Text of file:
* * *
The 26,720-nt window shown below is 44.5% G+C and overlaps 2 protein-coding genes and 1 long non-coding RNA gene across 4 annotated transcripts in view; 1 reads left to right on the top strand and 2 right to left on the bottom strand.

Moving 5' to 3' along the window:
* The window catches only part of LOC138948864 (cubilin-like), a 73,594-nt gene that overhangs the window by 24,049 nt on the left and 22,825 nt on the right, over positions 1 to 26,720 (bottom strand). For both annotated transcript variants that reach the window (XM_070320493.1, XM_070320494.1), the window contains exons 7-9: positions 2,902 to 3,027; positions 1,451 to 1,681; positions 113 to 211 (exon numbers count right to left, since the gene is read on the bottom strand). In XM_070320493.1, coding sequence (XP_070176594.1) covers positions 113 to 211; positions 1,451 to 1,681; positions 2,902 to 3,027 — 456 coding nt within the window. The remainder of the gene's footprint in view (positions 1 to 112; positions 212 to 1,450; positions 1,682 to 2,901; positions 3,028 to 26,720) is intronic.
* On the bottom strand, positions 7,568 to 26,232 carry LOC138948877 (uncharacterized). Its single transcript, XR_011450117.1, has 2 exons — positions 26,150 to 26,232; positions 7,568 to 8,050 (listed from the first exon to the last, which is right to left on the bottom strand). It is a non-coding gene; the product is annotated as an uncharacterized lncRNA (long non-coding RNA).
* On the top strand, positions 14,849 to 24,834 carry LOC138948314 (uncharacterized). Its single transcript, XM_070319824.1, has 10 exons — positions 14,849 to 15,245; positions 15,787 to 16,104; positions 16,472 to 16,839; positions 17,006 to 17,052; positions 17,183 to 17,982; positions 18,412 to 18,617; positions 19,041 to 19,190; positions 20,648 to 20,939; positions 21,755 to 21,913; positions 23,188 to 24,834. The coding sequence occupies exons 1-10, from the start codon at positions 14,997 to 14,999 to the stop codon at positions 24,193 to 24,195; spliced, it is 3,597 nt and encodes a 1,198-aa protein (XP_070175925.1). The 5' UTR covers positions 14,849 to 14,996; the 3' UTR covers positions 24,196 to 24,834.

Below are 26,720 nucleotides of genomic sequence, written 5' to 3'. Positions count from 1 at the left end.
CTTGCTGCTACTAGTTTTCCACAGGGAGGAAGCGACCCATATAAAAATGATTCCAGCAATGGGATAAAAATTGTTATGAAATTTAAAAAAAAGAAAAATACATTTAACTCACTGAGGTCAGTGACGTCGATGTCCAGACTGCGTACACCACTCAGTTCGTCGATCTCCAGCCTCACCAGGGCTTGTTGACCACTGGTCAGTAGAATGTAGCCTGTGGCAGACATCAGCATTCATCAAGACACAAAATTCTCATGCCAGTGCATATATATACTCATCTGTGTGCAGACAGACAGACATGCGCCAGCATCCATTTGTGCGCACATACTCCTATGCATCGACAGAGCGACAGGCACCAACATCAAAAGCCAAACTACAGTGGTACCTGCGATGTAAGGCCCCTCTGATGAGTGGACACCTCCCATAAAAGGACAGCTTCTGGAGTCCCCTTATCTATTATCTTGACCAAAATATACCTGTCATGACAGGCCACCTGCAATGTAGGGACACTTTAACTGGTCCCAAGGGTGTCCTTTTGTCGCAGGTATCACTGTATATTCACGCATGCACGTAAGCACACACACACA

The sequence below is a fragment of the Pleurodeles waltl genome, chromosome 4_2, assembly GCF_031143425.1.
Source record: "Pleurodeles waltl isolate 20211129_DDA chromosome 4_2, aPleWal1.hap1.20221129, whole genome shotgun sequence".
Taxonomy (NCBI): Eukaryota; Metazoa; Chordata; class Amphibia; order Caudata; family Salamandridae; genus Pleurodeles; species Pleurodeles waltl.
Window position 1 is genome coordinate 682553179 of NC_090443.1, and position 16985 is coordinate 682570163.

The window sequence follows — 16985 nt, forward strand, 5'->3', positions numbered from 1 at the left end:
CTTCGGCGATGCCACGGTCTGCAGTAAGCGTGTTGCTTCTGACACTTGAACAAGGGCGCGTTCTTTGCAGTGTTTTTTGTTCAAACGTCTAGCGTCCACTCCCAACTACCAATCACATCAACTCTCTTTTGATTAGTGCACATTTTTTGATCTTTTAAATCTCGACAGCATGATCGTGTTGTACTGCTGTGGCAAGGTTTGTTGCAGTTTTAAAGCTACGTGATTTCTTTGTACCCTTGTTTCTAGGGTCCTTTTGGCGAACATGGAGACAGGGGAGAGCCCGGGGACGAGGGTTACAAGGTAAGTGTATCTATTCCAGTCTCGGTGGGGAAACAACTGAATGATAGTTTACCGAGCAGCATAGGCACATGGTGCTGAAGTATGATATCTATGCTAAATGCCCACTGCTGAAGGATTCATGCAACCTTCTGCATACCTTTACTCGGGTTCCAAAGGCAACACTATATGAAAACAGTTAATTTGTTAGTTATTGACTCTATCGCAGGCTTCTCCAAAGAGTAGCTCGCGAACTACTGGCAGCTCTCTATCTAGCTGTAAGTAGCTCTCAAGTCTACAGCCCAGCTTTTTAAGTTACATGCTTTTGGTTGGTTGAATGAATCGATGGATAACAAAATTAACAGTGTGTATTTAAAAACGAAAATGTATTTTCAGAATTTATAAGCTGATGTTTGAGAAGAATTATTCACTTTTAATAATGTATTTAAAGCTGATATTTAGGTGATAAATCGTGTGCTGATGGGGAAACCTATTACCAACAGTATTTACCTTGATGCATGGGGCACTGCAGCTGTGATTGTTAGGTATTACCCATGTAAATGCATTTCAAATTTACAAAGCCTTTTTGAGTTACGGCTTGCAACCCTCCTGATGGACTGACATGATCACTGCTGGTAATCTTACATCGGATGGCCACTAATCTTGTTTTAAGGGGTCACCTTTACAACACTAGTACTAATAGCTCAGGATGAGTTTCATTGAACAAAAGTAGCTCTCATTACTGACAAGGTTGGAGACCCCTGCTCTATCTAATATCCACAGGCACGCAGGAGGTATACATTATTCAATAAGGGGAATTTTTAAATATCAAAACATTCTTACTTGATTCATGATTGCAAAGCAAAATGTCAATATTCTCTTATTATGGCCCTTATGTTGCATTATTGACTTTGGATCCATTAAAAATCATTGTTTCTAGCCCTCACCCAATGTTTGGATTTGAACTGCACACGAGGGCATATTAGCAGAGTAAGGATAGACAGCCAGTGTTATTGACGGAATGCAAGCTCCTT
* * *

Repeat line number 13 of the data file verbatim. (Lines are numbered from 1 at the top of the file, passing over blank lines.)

CTTCGGCGATGCCACGGTCTGCAGTAAGCGTGTTGCTTCTGACACTTGAACAAGGGCGCGTTCTTTGCAGTGTTTTTTGTTCAAACGTCTAGCGTCCACTCCCAACTACCAATCACATCAACTCTCTTTTGATTAGTGCACATTTTTTGATCTTTTAAATCTCGACAGCATGATCGTGTTGTACTGCTGTGGCAAGGTTTGTTGCAGTTTTAAAGCTACGTGATTTCTTTGTACCCTTGTTTCTAGGGTCCTTTTGGCGAACATGGAGACAGGGGAGAGCCCGGGGACGAGGGTTACAAGGTAAGTGTATCTATTCCAGTCTCGGTGGGGAAACAACTGAATGATAGTTTACCGAGCAGCATAGGCACATGGTGCTGAAGTATGATATCTATGCTAAATGCCCACTGCTGAAGGATTCATGCAACCTTCTGCATACCTTTACTCGGGTTCCAAAGGCAACACTATATGAAAACAGTTAATTTGTTAGTTATTGACTCTATCGCAGGCTTCTCCAAAGAGTAGCTCGCGAACTACTGGCAGCTCTCTATCTAGCTGTAAGTAGCTCTCAAGTCTACAGCCCAGCTTTTTAAGTTACATGCTTTTGGTTGGTTGAATGAATCGATGGATAACAAAATTAACAGTGTGTATTTAAAAACGAAAATGTATTTTCAGAATTTATAAGCTGATGTTTGAGAAGAATTATTCACTTTTAATAATGTATTTAAAGCTGATATTTAGGTGATAAATCGTGTGCTGATGGGGAAACCTATTACCAACAGTATTTACCTTGATGCATGGGGCACTGCAGCTGTGATTGTTAGGTATTACCCATGTAAATGCATTTCAAATTTACAAAGCCTTTTTGAGTTACGGCTTGCAACCCTCCTGATGGACTGACATGATCACTGCTGGTAATCTTACATCGGATGGCCACTAATCTTGTTTTAAGGGGTCACCTTTACAACACTAGTACTAATAGCTCAGGATGAGTTTCATTGAACAAAAGTAGCTCTCATTACTGACAAGGTTGGAGACCCCTGCTCTATCTAATATCCACAGGCACGCAGGAGGTATACATTATTCAATAAGGGGAATTTTTAAATATCAAAACATTCTTACTTGATTCATGATTGCAAAGCAAAATGTCAATATTCTCTTATTATGGCCCTTATGTTGCATTATTGACTTTGGATCCATTAAAAATCATTGTTTCTAGCCCTCACCCAATGTTTGGATTTGAACTGCACACGAGGGCATATTAGCAGAGTAAGGATAGACAGCCAGTGTTATTGACGGAATGCAAGCTCCTT